The autonomous rise of FinTech has caused disruptions to the organised banking market for many years. As new innovative players, FinTech is subjecting banks to a new type of competition in a market where the competition is already tough. Banks already have mobile telecoms operators and other companies specialising in money transfer and payments to contend with. These competitors now hold a huge market share courtesy of their innovations on mobile payment and mobile money transfer solutions. This leading position is only possible because they created awareness and educated people, particularly those with limited bank access who realise the benefits of dematerialised money compared to the customary bank account.
Traditional banks, faced with the latest innovations from operators and new players, and in the backgrounds of a booming market, have to adapt to stay competitive. Consequently, new partnerships have been formed between telecom operators and banks on the one hand, and FinTech on the other, to deliver online/mobile financial services to consumers while profiting from a lower cost than the branch network of the bank.
Digital Banking: The Morocco Angle
Many years after the M-Pesa application was rolled out, banking institutions are in the grips of a digital frenzy. They are increasing their investments in hopes of catching up in the areas of online financial services and mobile payments. For instance, in Morocco and its Maghreb neigbours, where the central bank regulations are more stringent, banks have started to realise the importance of digital technology to their continued existence.
Recently, in September 2019, Inwi rolled out a mobile payment solution known as ‘inwi money,’ thereby becoming Morocco’s first telecom operator to deliver this kind of solution to the Moroccan public after getting approval from the MoroccanCentral Bank; Bank Al-Maghrib to set up the payment institution. Inwi money will allow every mobile phone owner to have a mobile wallet linked to his phone number irrespective of his telecom operator. The customer can then fund his wallet or withdraw money from it using the various points of sale authorised by the telecom operator, or by using other means like a bank transfer.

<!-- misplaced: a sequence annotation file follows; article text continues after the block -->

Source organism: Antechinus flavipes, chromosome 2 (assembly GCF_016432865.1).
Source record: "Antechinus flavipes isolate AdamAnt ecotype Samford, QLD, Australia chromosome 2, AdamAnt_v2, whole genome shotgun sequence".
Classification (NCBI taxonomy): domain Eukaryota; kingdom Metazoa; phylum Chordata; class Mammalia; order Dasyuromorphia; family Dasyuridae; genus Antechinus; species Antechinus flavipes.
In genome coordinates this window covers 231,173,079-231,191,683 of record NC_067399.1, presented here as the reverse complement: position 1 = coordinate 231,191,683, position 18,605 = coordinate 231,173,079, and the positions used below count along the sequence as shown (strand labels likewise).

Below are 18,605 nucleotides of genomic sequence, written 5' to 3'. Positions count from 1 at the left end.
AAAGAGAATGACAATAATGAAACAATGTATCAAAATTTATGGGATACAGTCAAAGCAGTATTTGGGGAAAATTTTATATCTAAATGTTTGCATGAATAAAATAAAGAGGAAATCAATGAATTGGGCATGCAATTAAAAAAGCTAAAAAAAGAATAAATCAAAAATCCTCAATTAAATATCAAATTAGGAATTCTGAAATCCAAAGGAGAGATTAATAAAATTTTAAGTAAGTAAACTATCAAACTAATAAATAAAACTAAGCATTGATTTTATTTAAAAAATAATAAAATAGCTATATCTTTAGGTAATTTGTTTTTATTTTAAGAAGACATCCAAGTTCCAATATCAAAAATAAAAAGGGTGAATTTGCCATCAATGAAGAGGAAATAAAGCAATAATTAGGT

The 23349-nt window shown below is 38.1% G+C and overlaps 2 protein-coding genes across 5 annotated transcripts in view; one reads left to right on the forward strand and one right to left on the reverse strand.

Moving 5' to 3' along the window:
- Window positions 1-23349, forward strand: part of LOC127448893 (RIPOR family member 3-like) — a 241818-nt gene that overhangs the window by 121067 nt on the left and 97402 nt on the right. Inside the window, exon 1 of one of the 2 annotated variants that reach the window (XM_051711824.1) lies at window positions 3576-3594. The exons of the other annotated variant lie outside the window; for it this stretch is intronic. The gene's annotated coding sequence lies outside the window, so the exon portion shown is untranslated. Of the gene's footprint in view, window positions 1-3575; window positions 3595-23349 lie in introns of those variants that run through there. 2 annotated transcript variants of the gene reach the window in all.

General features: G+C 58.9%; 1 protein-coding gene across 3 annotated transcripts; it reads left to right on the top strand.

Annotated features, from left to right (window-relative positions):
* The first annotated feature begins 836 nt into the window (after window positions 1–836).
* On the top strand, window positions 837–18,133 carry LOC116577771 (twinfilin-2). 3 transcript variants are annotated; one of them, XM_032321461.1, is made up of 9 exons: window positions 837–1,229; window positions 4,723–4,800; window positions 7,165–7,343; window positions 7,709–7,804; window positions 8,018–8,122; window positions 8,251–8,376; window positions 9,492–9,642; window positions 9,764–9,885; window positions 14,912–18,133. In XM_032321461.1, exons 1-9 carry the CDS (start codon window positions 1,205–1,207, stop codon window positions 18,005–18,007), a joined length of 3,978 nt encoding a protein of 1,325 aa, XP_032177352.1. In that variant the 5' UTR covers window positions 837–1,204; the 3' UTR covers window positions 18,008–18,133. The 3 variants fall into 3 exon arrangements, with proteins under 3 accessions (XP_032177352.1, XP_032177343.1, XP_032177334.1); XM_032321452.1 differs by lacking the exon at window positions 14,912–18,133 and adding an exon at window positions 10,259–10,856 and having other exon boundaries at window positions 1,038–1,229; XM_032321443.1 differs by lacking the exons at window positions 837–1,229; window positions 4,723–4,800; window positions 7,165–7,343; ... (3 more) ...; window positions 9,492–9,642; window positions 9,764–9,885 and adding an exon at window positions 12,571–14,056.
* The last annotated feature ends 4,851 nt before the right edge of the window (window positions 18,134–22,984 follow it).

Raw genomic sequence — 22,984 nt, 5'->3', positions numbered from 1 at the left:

Digital Banking: Solving Africa’s Problems on Financial Inclusion
Sub-Saharan Africa’s high acceptance levels for digital banking solutions have turned the region into a beacon of light for the other regions of the world. In Africa, the limited level of banking coverage along with the proliferation of mobile phones has generated a powerful leverage effect, but in Europe and other developed regions of the world, the market is mature with a high population of banked individuals. This is coupled with a denser and more qualitative banking system with broad banking networks that do not allow operators to take the place of banks.The expansion of 3G coupled with the rise in the number of people who use smartphones in Africa is opening new vistas and promoting access to banking services.
When it comes to disruptive innovation, the vastness of the systems required is always a difficult hurdle for banks to scale. The paucity of existing systems in Africa relieves the banks of this burden and allows them to forge ahead with their financial inclusion projects. Deploying digital banking solutions to serve the new population of users is a technological leap of faith. Therefore, digital banking provides an alternative to traditional banking that ensures banks can overcome the deficiencies in banking infrastructures to drive Africa’s financial inclusion project.